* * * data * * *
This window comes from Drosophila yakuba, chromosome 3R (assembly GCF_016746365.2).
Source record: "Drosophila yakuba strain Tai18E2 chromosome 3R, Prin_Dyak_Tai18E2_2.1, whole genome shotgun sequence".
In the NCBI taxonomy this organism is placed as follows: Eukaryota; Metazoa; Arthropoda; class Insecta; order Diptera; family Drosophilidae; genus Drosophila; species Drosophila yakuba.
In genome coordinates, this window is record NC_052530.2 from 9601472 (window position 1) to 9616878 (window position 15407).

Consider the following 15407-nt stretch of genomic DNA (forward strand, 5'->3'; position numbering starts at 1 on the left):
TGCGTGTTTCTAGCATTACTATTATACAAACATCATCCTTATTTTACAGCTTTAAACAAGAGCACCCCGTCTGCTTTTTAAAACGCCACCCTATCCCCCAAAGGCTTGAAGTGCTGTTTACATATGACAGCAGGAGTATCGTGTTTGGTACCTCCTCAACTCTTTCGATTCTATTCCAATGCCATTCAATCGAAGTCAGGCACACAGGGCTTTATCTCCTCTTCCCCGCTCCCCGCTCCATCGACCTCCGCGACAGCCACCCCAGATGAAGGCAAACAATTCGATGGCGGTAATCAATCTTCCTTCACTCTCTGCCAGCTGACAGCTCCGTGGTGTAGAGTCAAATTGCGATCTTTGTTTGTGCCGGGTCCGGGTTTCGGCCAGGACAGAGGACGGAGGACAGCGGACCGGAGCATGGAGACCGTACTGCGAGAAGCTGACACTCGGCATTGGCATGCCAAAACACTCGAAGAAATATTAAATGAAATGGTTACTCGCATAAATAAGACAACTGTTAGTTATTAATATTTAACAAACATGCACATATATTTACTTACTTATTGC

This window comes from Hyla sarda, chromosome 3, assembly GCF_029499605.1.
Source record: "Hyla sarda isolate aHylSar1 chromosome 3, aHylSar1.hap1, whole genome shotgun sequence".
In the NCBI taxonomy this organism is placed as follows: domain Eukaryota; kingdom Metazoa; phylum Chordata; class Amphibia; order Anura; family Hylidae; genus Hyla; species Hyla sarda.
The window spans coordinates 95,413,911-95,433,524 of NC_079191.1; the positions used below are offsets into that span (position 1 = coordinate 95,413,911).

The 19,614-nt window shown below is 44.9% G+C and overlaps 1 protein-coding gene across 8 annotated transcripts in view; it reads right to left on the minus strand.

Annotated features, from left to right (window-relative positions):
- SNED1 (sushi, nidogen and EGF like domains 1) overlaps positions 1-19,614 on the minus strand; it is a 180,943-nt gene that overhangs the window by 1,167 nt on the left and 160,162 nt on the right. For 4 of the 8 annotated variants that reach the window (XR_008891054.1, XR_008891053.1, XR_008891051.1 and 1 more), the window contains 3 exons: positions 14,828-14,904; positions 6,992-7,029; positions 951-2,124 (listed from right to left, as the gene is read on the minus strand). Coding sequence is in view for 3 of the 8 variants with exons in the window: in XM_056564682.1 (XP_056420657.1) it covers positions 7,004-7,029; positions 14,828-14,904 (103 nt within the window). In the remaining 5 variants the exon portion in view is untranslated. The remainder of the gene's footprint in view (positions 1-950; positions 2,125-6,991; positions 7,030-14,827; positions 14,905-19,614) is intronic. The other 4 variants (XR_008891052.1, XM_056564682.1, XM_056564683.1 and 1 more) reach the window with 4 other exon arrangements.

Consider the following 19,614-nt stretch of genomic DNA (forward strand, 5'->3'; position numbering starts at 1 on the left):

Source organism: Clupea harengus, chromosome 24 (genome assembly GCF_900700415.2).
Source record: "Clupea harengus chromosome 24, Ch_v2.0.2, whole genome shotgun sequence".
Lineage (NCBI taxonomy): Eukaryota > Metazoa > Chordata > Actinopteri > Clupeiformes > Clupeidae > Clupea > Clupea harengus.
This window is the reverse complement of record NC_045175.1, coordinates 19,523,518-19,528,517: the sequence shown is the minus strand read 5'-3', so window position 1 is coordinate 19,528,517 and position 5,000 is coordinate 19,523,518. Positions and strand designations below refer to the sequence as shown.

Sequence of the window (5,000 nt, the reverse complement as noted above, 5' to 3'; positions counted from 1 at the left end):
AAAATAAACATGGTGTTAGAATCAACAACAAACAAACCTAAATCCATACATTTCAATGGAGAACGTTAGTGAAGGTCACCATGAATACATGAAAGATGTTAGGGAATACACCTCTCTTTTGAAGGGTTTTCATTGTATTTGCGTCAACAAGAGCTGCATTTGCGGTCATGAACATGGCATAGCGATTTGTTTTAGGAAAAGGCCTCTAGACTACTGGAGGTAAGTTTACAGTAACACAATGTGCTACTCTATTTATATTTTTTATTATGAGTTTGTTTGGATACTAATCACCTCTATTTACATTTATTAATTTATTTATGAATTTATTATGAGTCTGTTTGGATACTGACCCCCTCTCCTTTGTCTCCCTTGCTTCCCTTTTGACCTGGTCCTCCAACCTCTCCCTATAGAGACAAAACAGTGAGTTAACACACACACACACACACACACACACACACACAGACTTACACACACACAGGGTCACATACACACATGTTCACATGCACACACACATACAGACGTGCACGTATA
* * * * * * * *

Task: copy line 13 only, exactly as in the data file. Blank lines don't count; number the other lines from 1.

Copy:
- SNED1 (sushi, nidogen and EGF like domains 1) overlaps positions 1-19,614 on the minus strand; it is a 180,943-nt gene that overhangs the window by 1,167 nt on the left and 160,162 nt on the right. For 4 of the 8 annotated variants that reach the window (XR_008891054.1, XR_008891053.1, XR_008891051.1 and 1 more), the window contains 3 exons: positions 14,828-14,904; positions 6,992-7,029; positions 951-2,124 (listed from right to left, as the gene is read on the minus strand). Coding sequence is in view for 3 of the 8 variants with exons in the window: in XM_056564682.1 (XP_056420657.1) it covers positions 7,004-7,029; positions 14,828-14,904 (103 nt within the window). In the remaining 5 variants the exon portion in view is untranslated. The remainder of the gene's footprint in view (positions 1-950; positions 2,125-6,991; positions 7,030-14,827; positions 14,905-19,614) is intronic. The other 4 variants (XR_008891052.1, XM_056564682.1, XM_056564683.1 and 1 more) reach the window with 4 other exon arrangements.